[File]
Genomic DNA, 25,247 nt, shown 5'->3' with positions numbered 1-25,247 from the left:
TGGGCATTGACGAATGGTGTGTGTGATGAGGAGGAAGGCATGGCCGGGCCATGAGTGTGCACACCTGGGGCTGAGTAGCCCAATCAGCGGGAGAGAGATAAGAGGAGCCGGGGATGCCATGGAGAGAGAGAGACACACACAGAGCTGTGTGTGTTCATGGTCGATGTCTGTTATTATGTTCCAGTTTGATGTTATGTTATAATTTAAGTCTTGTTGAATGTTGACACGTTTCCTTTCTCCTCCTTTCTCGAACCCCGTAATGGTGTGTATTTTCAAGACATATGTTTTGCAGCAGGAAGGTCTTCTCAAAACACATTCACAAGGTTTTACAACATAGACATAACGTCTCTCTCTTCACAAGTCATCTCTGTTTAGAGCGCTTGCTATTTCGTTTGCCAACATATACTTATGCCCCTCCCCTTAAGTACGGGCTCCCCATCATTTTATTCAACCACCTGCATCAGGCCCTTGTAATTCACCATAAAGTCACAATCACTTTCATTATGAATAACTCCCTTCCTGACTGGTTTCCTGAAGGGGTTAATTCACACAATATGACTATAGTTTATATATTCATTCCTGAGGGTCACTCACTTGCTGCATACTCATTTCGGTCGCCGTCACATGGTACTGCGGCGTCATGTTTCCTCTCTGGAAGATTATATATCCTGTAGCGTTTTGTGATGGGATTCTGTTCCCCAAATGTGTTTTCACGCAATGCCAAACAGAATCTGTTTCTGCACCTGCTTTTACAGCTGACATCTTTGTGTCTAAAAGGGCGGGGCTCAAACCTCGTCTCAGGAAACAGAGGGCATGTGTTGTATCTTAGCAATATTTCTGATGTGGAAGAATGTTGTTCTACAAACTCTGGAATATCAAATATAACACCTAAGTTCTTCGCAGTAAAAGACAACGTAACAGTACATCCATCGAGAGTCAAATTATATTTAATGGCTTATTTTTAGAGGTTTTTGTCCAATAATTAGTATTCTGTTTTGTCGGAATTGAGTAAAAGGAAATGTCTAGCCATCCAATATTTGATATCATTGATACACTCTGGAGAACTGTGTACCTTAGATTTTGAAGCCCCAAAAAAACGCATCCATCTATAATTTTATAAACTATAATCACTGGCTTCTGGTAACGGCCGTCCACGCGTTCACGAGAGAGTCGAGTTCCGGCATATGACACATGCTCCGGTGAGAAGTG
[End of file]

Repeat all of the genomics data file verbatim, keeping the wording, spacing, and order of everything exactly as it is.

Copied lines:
Genomic DNA, 25,247 nt, shown 5'->3' with positions numbered 1-25,247 from the left:
TGGGCATTGACGAATGGTGTGTGTGATGAGGAGGAAGGCATGGCCGGGCCATGAGTGTGCACACCTGGGGCTGAGTAGCCCAATCAGCGGGAGAGAGATAAGAGGAGCCGGGGATGCCATGGAGAGAGAGAGACACACACAGAGCTGTGTGTGTTCATGGTCGATGTCTGTTATTATGTTCCAGTTTGATGTTATGTTATAATTTAAGTCTTGTTGAATGTTGACACGTTTCCTTTCTCCTCCTTTCTCGAACCCCGTAATGGTGTGTATTTTCAAGACATATGTTTTGCAGCAGGAAGGTCTTCTCAAAACACATTCACAAGGTTTTACAACATAGACATAACGTCTCTCTCTTCACAAGTCATCTCTGTTTAGAGCGCTTGCTATTTCGTTTGCCAACATATACTTATGCCCCTCCCCTTAAGTACGGGCTCCCCATCATTTTATTCAACCACCTGCATCAGGCCCTTGTAATTCACCATAAAGTCACAATCACTTTCATTATGAATAACTCCCTTCCTGACTGGTTTCCTGAAGGGGTTAATTCACACAATATGACTATAGTTTATATATTCATTCCTGAGGGTCACTCACTTGCTGCATACTCATTTCGGTCGCCGTCACATGGTACTGCGGCGTCATGTTTCCTCTCTGGAAGATTATATATCCTGTAGCGTTTTGTGATGGGATTCTGTTCCCCAAATGTGTTTTCACGCAATGCCAAACAGAATCTGTTTCTGCACCTGCTTTTACAGCTGACATCTTTGTGTCTAAAAGGGCGGGGCTCAAACCTCGTCTCAGGAAACAGAGGGCATGTGTTGTATCTTAGCAATATTTCTGATGTGGAAGAATGTTGTTCTACAAACTCTGGAATATCAAATATAACACCTAAGTTCTTCGCAGTAAAAGACAACGTAACAGTACATCCATCGAGAGTCAAATTATATTTAATGGCTTATTTTTAGAGGTTTTTGTCCAATAATTAGTATTCTGTTTTGTCGGAATTGAGTAAAAGGAAATGTCTAGCCATCCAATATTTGATATCATTGATACACTCTGGAGAACTGTGTACCTTAGATTTTGAAGCCCCAAAAAAACGCATCCATCTATAATTTTATAAACTATAATCACTGGCTTCTGGTAACGGCCGTCCACGCGTTCACGAGAGAGTCGAGTTCCGGCATATGACACATGCTCCGGTGAGAAGTG